Rebecca Cheney McGreevy Endowed Chair and Professor of Marketing

Marketing analytics expert focused on the opportunities at the intersection of marketing and technology

Marketing TechnologyAISocial MediaPolitical MarketingCustomer Analytics
Reshma Shah

Reshma Shah

Professor in the Practice of Marketing
Relationship MarketingCustomer and Partner RetentionIntegrated Marketing CommunicationsBrand and Category ManagementMarketing Processes and Performance
Thomas Smith

Thomas Smith

Professor in the Practice of Finance; Academic Director, Master of Finance
Cultural EconomicsEconomics of the ArtsEconomics of SportsEconomics of ReligionUrban and Real Estate Economics
Andrea Dittmann

Andrea Dittmann

Assistant Professor of Organization & Management

Dittmann studies diversity and inequality, particularly employees' social class backgrounds, aiming to promote equity and inclusion at work.

Diversity and InequalitySocial PsychologySocial Class and InequalityLaw EnforcementInterventions
Aizhan Anarkulova

Aizhan Anarkulova

Assistant Professor of Finance

You might also like...

Check out some other posts from Emory University, Goizueta Business School

2 min

Goizueta Professors on Olympic Fandom, Viewership, Economics of the Games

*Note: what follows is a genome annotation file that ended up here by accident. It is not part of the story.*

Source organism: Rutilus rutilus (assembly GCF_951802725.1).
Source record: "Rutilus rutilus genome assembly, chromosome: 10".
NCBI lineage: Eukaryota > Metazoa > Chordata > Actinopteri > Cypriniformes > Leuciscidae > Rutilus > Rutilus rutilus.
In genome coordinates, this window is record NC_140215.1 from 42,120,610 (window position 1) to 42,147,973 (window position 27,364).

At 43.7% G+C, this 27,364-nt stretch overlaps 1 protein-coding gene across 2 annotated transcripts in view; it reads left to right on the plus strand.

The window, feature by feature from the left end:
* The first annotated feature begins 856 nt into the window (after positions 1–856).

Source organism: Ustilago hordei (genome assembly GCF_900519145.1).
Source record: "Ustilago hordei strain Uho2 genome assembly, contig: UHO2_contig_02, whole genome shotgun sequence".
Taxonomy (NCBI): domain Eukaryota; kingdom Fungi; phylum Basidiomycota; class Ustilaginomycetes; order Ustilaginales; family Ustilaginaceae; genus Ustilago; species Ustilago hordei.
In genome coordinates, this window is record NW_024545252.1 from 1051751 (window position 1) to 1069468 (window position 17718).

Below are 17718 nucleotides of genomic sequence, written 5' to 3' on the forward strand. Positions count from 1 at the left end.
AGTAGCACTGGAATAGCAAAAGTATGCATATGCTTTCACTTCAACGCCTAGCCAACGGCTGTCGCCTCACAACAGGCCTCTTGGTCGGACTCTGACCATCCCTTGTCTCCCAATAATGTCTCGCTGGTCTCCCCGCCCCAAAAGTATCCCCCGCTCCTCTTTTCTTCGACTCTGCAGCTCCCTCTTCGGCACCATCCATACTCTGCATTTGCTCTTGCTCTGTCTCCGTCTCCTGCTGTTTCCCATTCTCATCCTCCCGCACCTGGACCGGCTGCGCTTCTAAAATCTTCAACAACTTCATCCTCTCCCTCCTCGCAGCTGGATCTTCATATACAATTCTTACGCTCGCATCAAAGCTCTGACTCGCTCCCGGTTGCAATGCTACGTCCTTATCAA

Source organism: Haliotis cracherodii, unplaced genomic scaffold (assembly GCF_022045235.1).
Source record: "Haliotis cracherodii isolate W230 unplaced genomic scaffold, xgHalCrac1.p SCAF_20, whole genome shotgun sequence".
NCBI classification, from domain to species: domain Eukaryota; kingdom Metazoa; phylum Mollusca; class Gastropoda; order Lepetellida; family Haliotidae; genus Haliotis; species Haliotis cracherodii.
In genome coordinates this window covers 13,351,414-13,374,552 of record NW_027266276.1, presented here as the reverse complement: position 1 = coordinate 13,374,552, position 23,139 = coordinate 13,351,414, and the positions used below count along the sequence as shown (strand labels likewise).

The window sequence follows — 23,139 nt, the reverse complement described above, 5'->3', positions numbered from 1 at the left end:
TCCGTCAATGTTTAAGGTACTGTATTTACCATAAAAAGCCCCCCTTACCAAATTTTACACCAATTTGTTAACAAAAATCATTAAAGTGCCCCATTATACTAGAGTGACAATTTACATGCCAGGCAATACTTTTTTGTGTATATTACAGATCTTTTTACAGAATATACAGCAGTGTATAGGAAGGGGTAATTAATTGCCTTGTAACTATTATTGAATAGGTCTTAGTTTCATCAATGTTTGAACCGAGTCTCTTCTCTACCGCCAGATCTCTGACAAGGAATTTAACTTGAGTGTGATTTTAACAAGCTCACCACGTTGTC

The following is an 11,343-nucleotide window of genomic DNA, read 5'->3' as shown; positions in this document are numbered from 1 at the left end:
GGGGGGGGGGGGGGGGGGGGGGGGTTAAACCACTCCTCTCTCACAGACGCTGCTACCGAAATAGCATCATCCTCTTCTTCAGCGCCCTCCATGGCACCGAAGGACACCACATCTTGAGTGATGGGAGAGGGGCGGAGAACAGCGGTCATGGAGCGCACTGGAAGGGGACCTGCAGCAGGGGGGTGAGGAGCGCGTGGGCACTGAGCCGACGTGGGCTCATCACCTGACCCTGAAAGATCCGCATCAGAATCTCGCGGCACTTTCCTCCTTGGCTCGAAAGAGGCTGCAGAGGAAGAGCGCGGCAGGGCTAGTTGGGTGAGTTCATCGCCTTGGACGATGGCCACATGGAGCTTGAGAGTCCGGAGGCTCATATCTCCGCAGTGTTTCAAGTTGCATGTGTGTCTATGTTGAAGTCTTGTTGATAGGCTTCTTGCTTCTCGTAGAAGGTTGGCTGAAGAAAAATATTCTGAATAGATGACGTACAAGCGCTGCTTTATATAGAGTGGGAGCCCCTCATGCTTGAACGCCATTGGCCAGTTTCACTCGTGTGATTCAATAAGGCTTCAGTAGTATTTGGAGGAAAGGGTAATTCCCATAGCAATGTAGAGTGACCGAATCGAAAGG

As we countdown to the July 26 opening of the Olympic Games in Paris, we have two Goizueta Business School experts who can discuss the Olympics, including fandom, viewership, and the economics of the Paris Games. Professor Mike Lewis studies fandom and has spent many years tracking how sports can stay relevant and lucrative across generations. “While the Olympics is presented as a pure sports competition, it’s actually a unique sports entertainment event that leverages underpaid athletes and national identities to create one of the foremost sports-based advertising platforms.” His research on this year’s Olympics finds: Viewership skews to an older audience - with Baby Boomers showing the biggest fandom. The Games have an ongoing challenge to attract a younger audience. The Olympic broadcast will have to work hard to gain the attention of Gen Z and Millennials. Olympic fans are pretty even between genders, which is very different from typical sports fans that are more than 50% male. Check out his latest research: And his latest podcast on the Games: Professor Tom Smith studies the economics of sports. He can discuss: The economic impact of the Games for Paris during what is usually a high tourist season. The economics of decisions by city leaders to repurpose current facilities, landscape and architecture for the Paris games. What other cities can learn from the Paris games. Both Tom and Mike are available to speak with media about the upcoming Olympic Games - simply click on either expert's icon now to arrange an interview today.

10 min

Expert Insight: Training Innovative AI to Provide Expert Guidance on Prescription Medications